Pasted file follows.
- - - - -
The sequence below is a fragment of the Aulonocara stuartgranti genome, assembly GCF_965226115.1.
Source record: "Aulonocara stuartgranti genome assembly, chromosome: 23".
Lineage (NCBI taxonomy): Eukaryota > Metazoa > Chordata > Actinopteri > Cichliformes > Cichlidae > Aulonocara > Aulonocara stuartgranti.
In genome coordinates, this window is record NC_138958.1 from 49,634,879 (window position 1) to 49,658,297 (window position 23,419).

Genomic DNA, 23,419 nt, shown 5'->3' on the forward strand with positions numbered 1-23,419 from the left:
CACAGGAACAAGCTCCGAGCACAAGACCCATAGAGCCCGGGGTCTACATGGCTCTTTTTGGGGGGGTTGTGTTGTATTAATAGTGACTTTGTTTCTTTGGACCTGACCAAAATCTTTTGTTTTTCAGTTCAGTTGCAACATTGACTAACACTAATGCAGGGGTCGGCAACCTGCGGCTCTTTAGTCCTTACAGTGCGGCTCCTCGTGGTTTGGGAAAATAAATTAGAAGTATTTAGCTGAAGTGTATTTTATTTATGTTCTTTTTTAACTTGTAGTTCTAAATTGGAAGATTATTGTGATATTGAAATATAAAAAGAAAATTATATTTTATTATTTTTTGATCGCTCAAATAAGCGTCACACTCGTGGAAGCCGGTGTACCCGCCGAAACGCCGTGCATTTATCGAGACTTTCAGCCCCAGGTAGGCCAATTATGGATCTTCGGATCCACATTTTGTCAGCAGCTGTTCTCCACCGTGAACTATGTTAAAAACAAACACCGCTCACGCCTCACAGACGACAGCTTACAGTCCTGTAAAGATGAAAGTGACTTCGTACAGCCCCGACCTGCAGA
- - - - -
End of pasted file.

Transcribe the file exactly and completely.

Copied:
The sequence below is a fragment of the Aulonocara stuartgranti genome, assembly GCF_965226115.1.
Source record: "Aulonocara stuartgranti genome assembly, chromosome: 23".
Lineage (NCBI taxonomy): Eukaryota > Metazoa > Chordata > Actinopteri > Cichliformes > Cichlidae > Aulonocara > Aulonocara stuartgranti.
In genome coordinates, this window is record NC_138958.1 from 49,634,879 (window position 1) to 49,658,297 (window position 23,419).

Genomic DNA, 23,419 nt, shown 5'->3' on the forward strand with positions numbered 1-23,419 from the left:
CACAGGAACAAGCTCCGAGCACAAGACCCATAGAGCCCGGGGTCTACATGGCTCTTTTTGGGGGGGTTGTGTTGTATTAATAGTGACTTTGTTTCTTTGGACCTGACCAAAATCTTTTGTTTTTCAGTTCAGTTGCAACATTGACTAACACTAATGCAGGGGTCGGCAACCTGCGGCTCTTTAGTCCTTACAGTGCGGCTCCTCGTGGTTTGGGAAAATAAATTAGAAGTATTTAGCTGAAGTGTATTTTATTTATGTTCTTTTTTAACTTGTAGTTCTAAATTGGAAGATTATTGTGATATTGAAATATAAAAAGAAAATTATATTTTATTATTTTTTGATCGCTCAAATAAGCGTCACACTCGTGGAAGCCGGTGTACCCGCCGAAACGCCGTGCATTTATCGAGACTTTCAGCCCCAGGTAGGCCAATTATGGATCTTCGGATCCACATTTTGTCAGCAGCTGTTCTCCACCGTGAACTATGTTAAAAACAAACACCGCTCACGCCTCACAGACGACAGCTTACAGTCCTGTAAAGATGAAAGTGACTTCGTACAGCCCCGACCTGCAGA